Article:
And an honorable mention goes to 923 Teetshorn, nominated by a neighbor for their nice flower beds. Well done!
You can’t miss the burst of bluebonnets at 919 Ridge, home to Amy, Chris and Nathan Boyers. Bluebonnets here have been an annual occurrence for many years. Every year, bluebonnets drop seeds to produce plants for the following spring.
In 1938, Lorene and Herbert Smith purchased the new home and raised their two children there. Mrs. Smith always loved gardening and sowed bluebonnet seeds near the crepe myrtles by the street. After Mrs. Smith passed away in 2004, Mrs. Smith's granddaughter, Amy, and Chris bought the house from Amy's father. The Boyers have looked forward to the annual bluebonnets every year since. In 2013, Chris and Amy’s son was born in the midst of a bumper crop year of bluebonnets. Four generations of one family have lived in this house, so it has so many special memories. One memory is being entertained by the families that plop their kids among the flowers for bluebonnet pictures. The Boyers enjoy sharing the happiness from the bluebonnets with neighbors.
The rest of the landscaping, installed and maintained by the family, is a mix of natives and low-water plants. They are also experimenting with citrus trees, which have replaced the crepe myrtles planted years ago. Amy held on to several of Mrs. Smith’s roses, day lilies and Easter lilies, which begin blooming once the wildflowers begin to fade.
While their poppies didn't bloom this year, their seeds have blown across the street, sharing, as neighbors do, and are on full display. And bluebonnet volunteers can be found in other nearby yards.
It's a beautiful legacy that the Smith and Boyers families carry through generations, and our neighborhood is made lovelier for it.
It's azalea season, and Mary and Brad Robbins' yard at 411 Bayland is blooming! Some of their bushes were thriving before they moved in nearly 30 years ago - wow! The massive, classic oaks nearly dwarf the Wilson four-square, and host resurrection ferns on their sprawling limbs. The effect is quieting.
The shade across the front meant their landscaping had to transform over the years with their family, and was rebuilt in 1997 with design and construction help from Bill Salario, incorporating a brick kitchen garden, a 'Secret Garden' with fountain, and river rock. But the front porch has always been lined by the azaleas that don't seem to mind the shade.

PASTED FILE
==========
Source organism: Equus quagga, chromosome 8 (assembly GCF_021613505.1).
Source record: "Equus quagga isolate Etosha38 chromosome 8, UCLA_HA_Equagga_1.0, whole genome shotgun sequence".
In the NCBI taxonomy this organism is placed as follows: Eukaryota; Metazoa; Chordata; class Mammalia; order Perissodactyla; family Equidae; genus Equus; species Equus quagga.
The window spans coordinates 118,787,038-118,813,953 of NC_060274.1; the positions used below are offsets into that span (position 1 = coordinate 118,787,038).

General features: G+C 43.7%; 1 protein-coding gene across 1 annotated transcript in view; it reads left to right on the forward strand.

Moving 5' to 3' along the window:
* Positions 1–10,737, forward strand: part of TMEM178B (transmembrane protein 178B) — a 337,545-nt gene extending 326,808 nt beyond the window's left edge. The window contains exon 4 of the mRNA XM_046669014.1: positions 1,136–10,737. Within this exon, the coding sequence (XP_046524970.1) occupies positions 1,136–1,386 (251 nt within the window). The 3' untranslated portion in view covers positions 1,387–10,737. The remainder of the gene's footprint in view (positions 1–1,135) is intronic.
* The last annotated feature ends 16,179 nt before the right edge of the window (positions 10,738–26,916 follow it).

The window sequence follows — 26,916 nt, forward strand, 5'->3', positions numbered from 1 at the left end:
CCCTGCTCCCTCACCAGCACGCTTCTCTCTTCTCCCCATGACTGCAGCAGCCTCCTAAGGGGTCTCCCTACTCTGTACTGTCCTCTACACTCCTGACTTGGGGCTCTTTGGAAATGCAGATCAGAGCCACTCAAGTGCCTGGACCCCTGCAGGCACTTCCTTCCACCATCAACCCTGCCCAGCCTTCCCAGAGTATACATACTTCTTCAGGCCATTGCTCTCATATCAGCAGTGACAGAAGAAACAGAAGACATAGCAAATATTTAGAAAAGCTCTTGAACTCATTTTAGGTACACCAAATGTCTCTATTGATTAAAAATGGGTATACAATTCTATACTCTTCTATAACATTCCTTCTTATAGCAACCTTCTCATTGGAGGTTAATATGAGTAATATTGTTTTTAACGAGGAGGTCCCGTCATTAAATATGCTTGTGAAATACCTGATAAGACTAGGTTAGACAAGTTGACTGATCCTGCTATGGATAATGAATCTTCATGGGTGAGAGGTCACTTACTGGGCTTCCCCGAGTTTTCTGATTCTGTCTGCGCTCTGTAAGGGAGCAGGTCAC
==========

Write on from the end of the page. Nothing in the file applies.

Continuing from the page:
Raising a family of four boys meant creating spaces for them to play, including a long zip line, now replaced with a swing set for the grandkids and raised garden beds to take advantage of the sunshine away from the arching oaks. Around the pathways and stonework can be found gardenias, camellias, agapanthus, aspidistra, hidden ginger, ligularia, brunfelsia, maidenhair fern, and spider lily. A stone path with dwarf mondo grass leads away where Brad's plumeria collection enjoys the sun.
Thanks to a tip from my friend and neighborhood volunteer, Pat Schaper, who noticed this yard and suggested I have a closer look. So glad I did! If you have a yard you would like to nominate for Yard of the Month, send an email to firstname.lastname@example.org
Brian Walker and Lorenzo Rodriguez have been lovingly tending their garden at 1126 Highland for over twenty years.
With midwinter taking a toll on many yards, theirs stands out as it continues to bloom, now with deep roots and a history surrounding their home. It’s a treat for neighborhood wildlife and insects, with diverse plantings including azaleas, bottlebrush, irises, lilies, lantana, succulents, and hibiscus, as well as the more common crepe myrtles, muhly grass, boxwood, and sago palm. They even incorporated a small yard art hydrant to welcome dogs!
The bricks imprinted with Mexia that make up part of their walkway were salvaged from their home’s original oven. When I asked about a pretty tri-leaf filling around their lilies and azaleas, Lorenzo said “That may be a weed. But it’s nice and grows well, so I left it.” I love that approach, and it’s so pretty.
WHCA, VP Beautification
It seems that the WHCA Yard-of-the-Month signs has gone missing. It's last known perch was 528 Bayland. We need it back! If someone grabbed it, perhaps to prank a neighbor, we'd be happy just to see it returned to where they found it. No questions asked. Michael Graves VP Communications, WHCA
My friend and I have loved this sweet, expansive yard for a while! Watching it transform through seasons only seems to bring out the beauty in its evolution.